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Decoding the Obama-Clark Dis « The Washington Independent

Jul 31, 2020
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Barring a sudden change of plans in these final days before Denver, the Democrats are poised to write their most famous general — Wesley Clark — out of their most important gathering. Next week, they’ll devote an entire night of convention programming to demonstrating the party’s commitment to veterans and a strong defense — without a word from the only Democratic politician voters can name who actually commanded battalions in the field. It’d be like doing a global warming night without Al Gore — except imagine that presidential elections were decided on environmental issues.
Or forget four stars. Even by pure political calculus, Clark would still be a key convention speaker because he is one of the most popular and requestsfigures in the party. So what gives?
The major theories are that either the Obama campaign distrusts Clark because he is a longtime Clinton** **loyalistwho endorsed Sen. Hillary Rodham Clinton in the primary, or that Obama aides soured on Clark after he madethe factual observationthat Sen. John McCain’s service is not a qualificationto be president, and refusedto back down.
Dissing Clark based on either argument would be a vindictive mistake. First, the convention is about unity — as the Obama campaign has repeatedly said — and a leader who aims to unite the nation had better be able to bring together the wings of his own party. Second, wherever one falls on the McCain criticism — I argued Clark was right on the facts and politically smart to put McCain on defense — it was a skirmish over tactics. So even if Obama’s aides felt Clark was mistaken and off-message, it was a reasonable dispute over how to tackle a shared goal. If that is grounds for convention muzzling, half the Democratic caucus couldn’t net speaking roles.
One recurring critique of activism directed toward a nominee, from lobbying the platform to criticizing a given decision, is that the activism automatically detracts from the campaign’s efficacy, or drains resources that should be focused on defeating the opponent. That complaint is not only simplistic, since it presumes that all political activity is binary (it only helps or hurts). It is also elitist, because it assumes that the people running a campaign have already perfectly divined its best interests and cannot benefit from public input. If Sen. Barack Obama is actually about to follow through on a plan to shut one of party’s most popular military figures out of his nominating convention, he would clearly be making a political mistake — likely rooted in some petty intramural history. Maybe this week, his supporterscan show him a better way.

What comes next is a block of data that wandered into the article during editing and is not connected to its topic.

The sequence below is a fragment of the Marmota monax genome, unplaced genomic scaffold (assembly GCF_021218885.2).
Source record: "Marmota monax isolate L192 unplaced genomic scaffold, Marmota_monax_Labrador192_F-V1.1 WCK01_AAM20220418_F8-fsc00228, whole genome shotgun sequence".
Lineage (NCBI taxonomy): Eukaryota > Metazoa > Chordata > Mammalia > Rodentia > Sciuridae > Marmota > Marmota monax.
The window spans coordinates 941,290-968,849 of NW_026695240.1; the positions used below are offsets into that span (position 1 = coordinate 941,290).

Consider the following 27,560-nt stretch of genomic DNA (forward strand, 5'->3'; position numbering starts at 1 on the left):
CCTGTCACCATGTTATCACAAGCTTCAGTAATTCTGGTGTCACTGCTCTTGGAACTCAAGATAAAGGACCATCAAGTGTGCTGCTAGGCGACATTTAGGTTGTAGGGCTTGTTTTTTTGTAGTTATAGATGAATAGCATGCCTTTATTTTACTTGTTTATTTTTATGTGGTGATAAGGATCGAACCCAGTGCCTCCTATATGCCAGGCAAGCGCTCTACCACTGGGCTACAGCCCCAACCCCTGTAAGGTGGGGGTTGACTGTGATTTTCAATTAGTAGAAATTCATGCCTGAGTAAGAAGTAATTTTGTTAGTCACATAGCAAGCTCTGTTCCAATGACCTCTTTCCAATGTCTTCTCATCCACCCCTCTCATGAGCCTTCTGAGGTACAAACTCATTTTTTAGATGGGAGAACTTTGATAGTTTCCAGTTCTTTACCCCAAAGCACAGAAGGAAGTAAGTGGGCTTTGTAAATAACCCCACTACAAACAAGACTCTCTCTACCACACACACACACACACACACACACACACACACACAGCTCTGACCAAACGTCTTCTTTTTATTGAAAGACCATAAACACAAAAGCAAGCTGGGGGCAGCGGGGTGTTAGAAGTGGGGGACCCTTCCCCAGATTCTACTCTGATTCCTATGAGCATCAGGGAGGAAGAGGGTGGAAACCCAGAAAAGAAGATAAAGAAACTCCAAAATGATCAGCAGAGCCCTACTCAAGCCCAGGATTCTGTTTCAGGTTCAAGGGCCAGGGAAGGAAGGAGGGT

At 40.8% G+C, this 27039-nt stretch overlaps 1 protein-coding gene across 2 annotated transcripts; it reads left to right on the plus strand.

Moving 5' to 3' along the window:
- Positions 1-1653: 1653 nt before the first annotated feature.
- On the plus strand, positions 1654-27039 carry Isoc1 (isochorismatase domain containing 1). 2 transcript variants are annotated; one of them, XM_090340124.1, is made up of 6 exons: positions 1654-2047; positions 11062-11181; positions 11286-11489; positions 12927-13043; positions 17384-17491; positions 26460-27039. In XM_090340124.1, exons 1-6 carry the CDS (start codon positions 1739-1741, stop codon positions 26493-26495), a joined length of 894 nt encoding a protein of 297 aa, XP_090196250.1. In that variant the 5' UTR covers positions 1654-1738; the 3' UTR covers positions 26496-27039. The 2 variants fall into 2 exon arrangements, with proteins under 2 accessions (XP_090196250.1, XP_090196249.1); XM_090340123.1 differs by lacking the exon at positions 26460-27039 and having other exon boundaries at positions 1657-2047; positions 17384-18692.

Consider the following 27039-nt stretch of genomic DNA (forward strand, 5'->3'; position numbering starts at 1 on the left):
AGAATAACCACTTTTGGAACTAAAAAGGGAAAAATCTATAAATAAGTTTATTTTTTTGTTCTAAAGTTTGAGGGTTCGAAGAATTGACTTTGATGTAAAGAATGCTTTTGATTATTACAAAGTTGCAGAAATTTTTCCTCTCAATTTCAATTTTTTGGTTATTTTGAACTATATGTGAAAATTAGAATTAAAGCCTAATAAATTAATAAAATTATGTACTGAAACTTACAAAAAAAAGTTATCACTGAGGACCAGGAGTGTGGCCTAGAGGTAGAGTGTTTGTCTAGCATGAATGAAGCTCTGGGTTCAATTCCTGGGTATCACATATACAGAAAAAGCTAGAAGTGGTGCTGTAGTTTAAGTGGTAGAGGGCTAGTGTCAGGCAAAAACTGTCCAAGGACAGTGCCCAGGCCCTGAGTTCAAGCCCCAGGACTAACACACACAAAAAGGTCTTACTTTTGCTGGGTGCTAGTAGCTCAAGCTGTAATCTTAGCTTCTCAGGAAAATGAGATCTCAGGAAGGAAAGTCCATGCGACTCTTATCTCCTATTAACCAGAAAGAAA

Camilo Wood

Camilo Wood

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Camilo Wood has over two decades of experience as a writer and journalist, specializing in finance and economics. With a degree in Economics and a background in financial research and analysis, Camilo brings a wealth of knowledge and expertise to his writing. Throughout his career, Camilo has contributed to numerous publications, covering a wide range of topics such as global economic trends, investment strategies, and market analysis. His articles are recognized for their insightful analysis and clear explanations, making complex financial concepts accessible to readers. Camilo's experience includes working in roles related to financial reporting, analysis, and commentary, allowing him to provide readers with accurate and trustworthy information. His dedication to journalistic integrity and commitment to delivering high-quality content make him a trusted voice in the fields of finance and journalism.
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